Employers are struggling to find sufficient numbers of graduates with skills in science, technology, engineering and mathematics, reveals a new CBI/EDI report.

Nearly half (45%) of the 694 employers who took part in Ready to grow: business priorities for education and skills, predict demand for high level skills to grow as businesses move deeper into recovery and growth following the recession.

Meanwhile 30 per cent expect low level skill roles will decline in the next three years and 32 per cent expect to struggle to fill intermediate level jobs requiring skills equivalent to A level.

Desired skills in science, maths, technology and engineering

 

But 45 per cent of the businesses polled, representing 2.4 million employees, say they are already having difficulty recruiting staff with skills in science, technology, engineering and maths (STEM). Manufacturers and science-related businesses have the most difficulty finding highly-skilled people to fill their posts. Overall 59 per cent said they were concerned with finding STEM-skilled people in the next three years.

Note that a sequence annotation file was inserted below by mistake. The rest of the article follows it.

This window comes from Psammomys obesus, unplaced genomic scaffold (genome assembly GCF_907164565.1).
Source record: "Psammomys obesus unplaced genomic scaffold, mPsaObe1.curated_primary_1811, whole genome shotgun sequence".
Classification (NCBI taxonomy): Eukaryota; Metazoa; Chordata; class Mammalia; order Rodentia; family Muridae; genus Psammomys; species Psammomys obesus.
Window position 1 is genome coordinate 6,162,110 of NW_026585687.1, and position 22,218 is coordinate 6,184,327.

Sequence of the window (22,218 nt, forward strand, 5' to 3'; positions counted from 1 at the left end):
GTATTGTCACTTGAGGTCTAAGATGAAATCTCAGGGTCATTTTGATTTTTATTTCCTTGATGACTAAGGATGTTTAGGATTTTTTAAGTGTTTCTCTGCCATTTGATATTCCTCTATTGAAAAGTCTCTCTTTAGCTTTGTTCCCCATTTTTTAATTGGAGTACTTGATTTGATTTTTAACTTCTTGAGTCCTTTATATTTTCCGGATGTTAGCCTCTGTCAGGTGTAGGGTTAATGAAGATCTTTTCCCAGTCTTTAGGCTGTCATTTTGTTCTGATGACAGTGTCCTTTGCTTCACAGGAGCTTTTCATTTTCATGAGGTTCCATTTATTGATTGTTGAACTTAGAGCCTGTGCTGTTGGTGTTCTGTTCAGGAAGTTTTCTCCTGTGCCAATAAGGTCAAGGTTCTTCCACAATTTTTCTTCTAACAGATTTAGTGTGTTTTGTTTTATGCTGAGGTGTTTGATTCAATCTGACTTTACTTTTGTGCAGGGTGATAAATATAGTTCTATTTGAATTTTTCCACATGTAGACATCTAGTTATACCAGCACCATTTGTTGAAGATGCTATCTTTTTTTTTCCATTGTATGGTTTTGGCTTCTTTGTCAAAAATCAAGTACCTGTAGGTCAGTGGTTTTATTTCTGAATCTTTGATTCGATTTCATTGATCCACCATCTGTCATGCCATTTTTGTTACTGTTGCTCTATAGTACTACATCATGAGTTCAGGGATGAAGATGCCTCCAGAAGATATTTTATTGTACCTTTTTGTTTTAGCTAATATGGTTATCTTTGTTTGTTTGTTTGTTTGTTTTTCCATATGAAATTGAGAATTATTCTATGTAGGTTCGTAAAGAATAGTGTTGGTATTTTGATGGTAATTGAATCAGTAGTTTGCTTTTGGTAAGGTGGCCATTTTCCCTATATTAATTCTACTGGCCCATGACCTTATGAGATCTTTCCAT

"As we move further into recovery and businesses plan for growth, the demand for people with high-quality skills and qualifications will intensify,” said Richard Lambert, CBI Director-General.

"In the future, people with qualifications in science and maths will be particularly sought after, and firms say it is already hard to find people with the right technical or engineering skills.

“The new government must make encouraging more young people to study science-related subjects a top priority. Businesses can help by showing that these skills lead to exciting and rewarding careers, helping to tackle the big challenges, such as climate change and energy security.”


Future tutoring opportunities

The survey is being published at a critical juncture in the economic and political cycle. Businesses are now planning for growth, and regard investment in skills as vital to improving productivity and performance.

Employers say they want to see the new government take action to prioritise action to improve these skills, but with government budgets under pressure, it likely that the demand will increase for publicly funded workforce training to deliver economically valuable skills.

STEM skills are not the highest priority for employers, however. While businesses are generally more satisfied with the employability of graduates significant problems still remain. Almost half (46%) are dissatisfied with graduates’ business and customer awareness, and a quarter are unhappy with graduates’ time management (26%) and problem solving skills (24%).